Date: 24 Feb 2013

Toll-Like Receptors in Human Papillomavirus Infection

Rent the article at a discount

Rent now

* Final gross prices may vary according to local VAT.

Get Access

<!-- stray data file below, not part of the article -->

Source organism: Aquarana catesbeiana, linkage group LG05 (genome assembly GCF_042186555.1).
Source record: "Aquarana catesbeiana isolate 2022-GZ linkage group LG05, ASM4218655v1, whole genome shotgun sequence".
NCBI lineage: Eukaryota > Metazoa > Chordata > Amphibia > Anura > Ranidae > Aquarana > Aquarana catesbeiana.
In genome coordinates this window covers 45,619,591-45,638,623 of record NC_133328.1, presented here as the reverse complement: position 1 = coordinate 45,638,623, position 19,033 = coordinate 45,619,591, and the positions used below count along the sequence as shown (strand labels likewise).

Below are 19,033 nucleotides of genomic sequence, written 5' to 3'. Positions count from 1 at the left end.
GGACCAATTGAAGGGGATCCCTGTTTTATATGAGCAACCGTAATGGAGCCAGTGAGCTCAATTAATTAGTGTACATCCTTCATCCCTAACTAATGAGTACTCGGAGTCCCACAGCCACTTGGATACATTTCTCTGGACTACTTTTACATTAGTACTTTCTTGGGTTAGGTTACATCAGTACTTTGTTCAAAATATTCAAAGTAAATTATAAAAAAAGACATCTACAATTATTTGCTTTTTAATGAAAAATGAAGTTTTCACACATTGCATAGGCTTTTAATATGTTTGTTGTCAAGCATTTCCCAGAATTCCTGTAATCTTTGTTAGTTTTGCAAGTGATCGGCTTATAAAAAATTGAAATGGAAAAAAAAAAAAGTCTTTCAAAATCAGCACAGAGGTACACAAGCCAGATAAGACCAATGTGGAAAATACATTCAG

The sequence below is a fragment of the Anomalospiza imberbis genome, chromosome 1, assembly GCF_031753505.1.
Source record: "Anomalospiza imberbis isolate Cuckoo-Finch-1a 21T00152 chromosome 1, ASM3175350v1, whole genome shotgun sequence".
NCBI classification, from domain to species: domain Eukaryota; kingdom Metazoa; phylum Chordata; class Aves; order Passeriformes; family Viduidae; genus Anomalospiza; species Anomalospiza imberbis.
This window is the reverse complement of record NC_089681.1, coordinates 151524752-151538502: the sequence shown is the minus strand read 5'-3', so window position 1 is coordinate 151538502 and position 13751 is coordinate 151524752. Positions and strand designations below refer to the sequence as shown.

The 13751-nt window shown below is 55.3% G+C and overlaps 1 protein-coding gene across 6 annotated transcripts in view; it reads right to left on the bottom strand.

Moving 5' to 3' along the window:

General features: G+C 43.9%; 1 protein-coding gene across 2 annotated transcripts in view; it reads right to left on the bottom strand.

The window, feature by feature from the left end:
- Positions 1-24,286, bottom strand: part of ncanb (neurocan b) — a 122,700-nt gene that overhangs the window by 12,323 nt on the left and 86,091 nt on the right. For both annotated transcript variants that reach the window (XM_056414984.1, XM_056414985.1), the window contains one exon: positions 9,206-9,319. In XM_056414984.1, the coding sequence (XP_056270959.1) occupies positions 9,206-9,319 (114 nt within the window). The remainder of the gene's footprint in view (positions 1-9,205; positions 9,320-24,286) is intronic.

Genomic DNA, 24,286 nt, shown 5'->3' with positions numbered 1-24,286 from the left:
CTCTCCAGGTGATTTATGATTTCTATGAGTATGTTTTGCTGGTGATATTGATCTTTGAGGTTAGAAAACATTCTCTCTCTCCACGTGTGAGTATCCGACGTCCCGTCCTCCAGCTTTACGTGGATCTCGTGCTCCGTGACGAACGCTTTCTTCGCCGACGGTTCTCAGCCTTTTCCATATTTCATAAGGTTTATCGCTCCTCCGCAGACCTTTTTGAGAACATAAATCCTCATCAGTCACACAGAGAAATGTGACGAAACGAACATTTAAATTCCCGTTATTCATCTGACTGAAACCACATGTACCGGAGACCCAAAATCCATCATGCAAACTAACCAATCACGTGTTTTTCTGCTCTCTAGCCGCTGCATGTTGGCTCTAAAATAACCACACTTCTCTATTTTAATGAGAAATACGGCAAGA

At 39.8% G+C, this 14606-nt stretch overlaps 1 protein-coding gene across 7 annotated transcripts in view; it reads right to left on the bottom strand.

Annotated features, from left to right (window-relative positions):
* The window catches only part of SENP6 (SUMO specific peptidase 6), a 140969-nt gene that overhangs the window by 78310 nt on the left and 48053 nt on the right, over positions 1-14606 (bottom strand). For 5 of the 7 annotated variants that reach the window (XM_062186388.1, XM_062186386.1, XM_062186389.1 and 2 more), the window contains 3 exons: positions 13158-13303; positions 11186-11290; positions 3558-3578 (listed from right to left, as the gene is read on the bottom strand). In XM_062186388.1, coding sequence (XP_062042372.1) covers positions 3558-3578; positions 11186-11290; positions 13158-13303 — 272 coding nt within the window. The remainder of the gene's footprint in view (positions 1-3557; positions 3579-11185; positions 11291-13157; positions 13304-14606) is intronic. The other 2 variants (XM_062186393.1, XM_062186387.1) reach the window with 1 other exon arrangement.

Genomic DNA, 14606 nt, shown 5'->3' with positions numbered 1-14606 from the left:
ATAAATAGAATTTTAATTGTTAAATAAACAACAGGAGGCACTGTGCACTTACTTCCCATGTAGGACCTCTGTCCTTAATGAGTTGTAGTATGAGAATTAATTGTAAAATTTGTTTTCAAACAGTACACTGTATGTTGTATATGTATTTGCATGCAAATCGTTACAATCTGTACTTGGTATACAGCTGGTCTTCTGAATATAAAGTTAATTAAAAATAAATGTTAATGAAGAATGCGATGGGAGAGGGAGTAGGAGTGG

Infection with human papillomaviruses (HPVs) often causes cutaneous benign lesions, cervical cancer, and a number of other tumors. The mechanisms of host immune system to prevent and control HPV infection still remain poorly understood. Toll-like receptors (TLRs) are specific pattern recognition molecules that bind to microbial components to trigger innate immunity and direct adaptive immunity in the face of immunological danger. TLRs have been established to play an essential role in sensing and initiating antiviral immune responses. Recent accumulating evidence demonstrated that HPVs modulate TLR expression and interfere with TLR signaling pathways, leading to persistent viral infection and carcinogenesis. This review summarizes current knowledge on the roles of TLR during HPV infection, focusing on TLR recognition, modulation of TLR expression and signaling, regulatory receptors involved in TLR signaling, and cross-talk of TLRs with antimicrobial peptides. Immunotherapeutic strategies based on TLR agonists have emerged to be one of the novel promising avenues in treatment of HPV-associated diseases in the future.